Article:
Back to Music

Prom Queen are all about shadows and cinematic cool

Romance and David Lynch

Prom Queen is a lush, cinematic ‘60s-inspired band fronted by Leeni. Photo courtesy of Facebook

Recommend Article
Total Recommendations (0)
Clip Article Email Article Print Article Share Article

Certain terms get used ad nauseam in writing about pop music to describe things that "folky" and "dancy" and "fuzzy" just can't cover. I know, I know, what other kind of music is there? Well, one word that gets used frequently by frazzled writers with a deadline is "cinematic." It's just nebulous enough to apply to all sorts of music, but just specific enough to really only be talking about movies, which makes it a perfect copout.

It's with that preamble that I announce this sentence: Prom Queen is cinematic. The soundtracks and scores of movies are valuable, and can be great, but when we use the word "cinematic" to describe a band, what we're really talking about is the idea of a soundtrack - the music accompanying an impossible film, one that features a dizzying array of romantic overtures, bitter double-crosses, scenic panoramas, carefree comedic set pieces, scenes of deep horror, and the tacit acknowledgement of those grainy shadows and pieces of hair that cling to the projected film.

Prom Queen is that kind of cinematic.

Formed by Leeni (AKA Celene Ramadan) as a solo project, Prom Queen has grown into a quartet, featuring Tom Meyers, Jason Goessl, Ben Von Wildenhaus. Still, the heart of Prom Queen lies in the '60s history of the elegant, smoky chanteuse, as played in this instance by Leeni.

"I was in a band called Romeo and Juliet," says Leeni. "It was a long distance collaboration between me and a guy from Pittsburgh. We were making '60s psychedelic rock, so I got a taste for producing that style. But, because it was long distance, we didn't have any performance opportunities. It was really just a collaboration to make an album. So (Prom Queen) was my way of taking a bunch of songs that I'd written, that were maybe for Romeo and Juliet, and re-tweaking them so they'd be for a solo project."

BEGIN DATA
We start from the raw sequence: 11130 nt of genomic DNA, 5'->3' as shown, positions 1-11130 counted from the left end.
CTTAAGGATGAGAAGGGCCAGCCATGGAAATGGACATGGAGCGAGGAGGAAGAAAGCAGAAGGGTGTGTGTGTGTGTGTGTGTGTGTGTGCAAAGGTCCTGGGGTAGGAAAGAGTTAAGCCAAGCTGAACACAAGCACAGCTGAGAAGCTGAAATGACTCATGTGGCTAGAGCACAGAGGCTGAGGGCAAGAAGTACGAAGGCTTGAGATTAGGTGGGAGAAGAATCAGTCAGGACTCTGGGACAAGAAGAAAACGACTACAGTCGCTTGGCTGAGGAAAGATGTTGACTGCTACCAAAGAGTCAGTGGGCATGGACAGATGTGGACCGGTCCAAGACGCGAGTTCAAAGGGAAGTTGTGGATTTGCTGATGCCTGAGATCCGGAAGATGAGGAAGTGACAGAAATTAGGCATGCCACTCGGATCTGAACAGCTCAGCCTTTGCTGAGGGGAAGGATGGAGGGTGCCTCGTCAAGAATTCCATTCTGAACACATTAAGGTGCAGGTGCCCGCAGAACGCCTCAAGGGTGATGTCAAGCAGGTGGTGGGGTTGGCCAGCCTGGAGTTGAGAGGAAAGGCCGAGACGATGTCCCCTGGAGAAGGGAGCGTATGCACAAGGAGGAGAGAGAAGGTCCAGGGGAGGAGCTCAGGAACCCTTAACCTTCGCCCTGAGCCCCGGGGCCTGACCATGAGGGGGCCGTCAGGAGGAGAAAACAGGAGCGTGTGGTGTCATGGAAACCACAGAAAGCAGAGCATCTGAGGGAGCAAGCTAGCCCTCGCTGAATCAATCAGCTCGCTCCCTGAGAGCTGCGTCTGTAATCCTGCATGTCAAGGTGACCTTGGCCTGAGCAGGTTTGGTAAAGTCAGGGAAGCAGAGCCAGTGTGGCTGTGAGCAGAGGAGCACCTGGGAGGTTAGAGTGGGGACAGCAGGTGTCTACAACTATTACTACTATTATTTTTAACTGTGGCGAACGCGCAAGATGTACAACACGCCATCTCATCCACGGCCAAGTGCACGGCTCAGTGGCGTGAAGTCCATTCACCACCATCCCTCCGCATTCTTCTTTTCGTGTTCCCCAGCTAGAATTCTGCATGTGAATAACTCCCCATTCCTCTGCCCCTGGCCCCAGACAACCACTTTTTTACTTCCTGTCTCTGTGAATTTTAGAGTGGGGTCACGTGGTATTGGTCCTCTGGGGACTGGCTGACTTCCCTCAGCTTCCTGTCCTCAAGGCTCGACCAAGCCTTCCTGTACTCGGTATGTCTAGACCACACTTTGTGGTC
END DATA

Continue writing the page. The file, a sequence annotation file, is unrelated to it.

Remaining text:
When Leeni would perform these songs solo, she'd do so with a backing track, full of sweeping orchestration and dramatic instrumentation befitting the likes of Nancy Sinatra or Francoise Hardy. Once the rest of the Prom Queen crew joined up, the live sound was fuller, but Leeni still needed that certain element that would recall grandiose, romantic size of the '60s chanteuse.

"I composed the backing track music myself," says Leeni. "I used a mellotron emulator, so it has sort of a scratchy, vintage sound, and I didn't want to lose that in the live show. So, we keep it, so we have the strings and the timpani and the choirs and some of the drum loops behind us, and we play on top of it."

Even as Prom Queen dabbles in the torch songs, surf rock, and dark pop of the '60s, they're still smart to occasionally throw a few cover songs in every now and again. Leeni cannily chooses these songs to fit in with their vibe, even aside from the decade. Songs like Radiohead's "No Surprises," INXS's "Never Tear Us Apart," and Madonna's "Justify My Love" are all big and melancholy in their own ways, which lend themselves quite well to Prom Queen's sultry facade.

Prom Queen sites David Lynch and Quentin Tarantino as influences, which should come as no surprise. Both directors make films about films, which live in a heightened reality. Prom Queen makes music about music. Who knows what would've happened if you were to actually see Nancy Sinatra perform at her peak of mysterious cool, but Prom Queen is what you might picture if you studied Nancy's album covers for too long with "Bang Bang (My Baby Shot Me Down)" slinking in the background.

PROM QUEEN, w/ the Dee Dee's, the Plastards, Bullets and Balloons, 8 p.m., Saturday, May 10, Bob's Java Jive, 2102 South Tacoma Way, Tacoma, $5, 253.475.9843

comments powered by Disqus

Site Search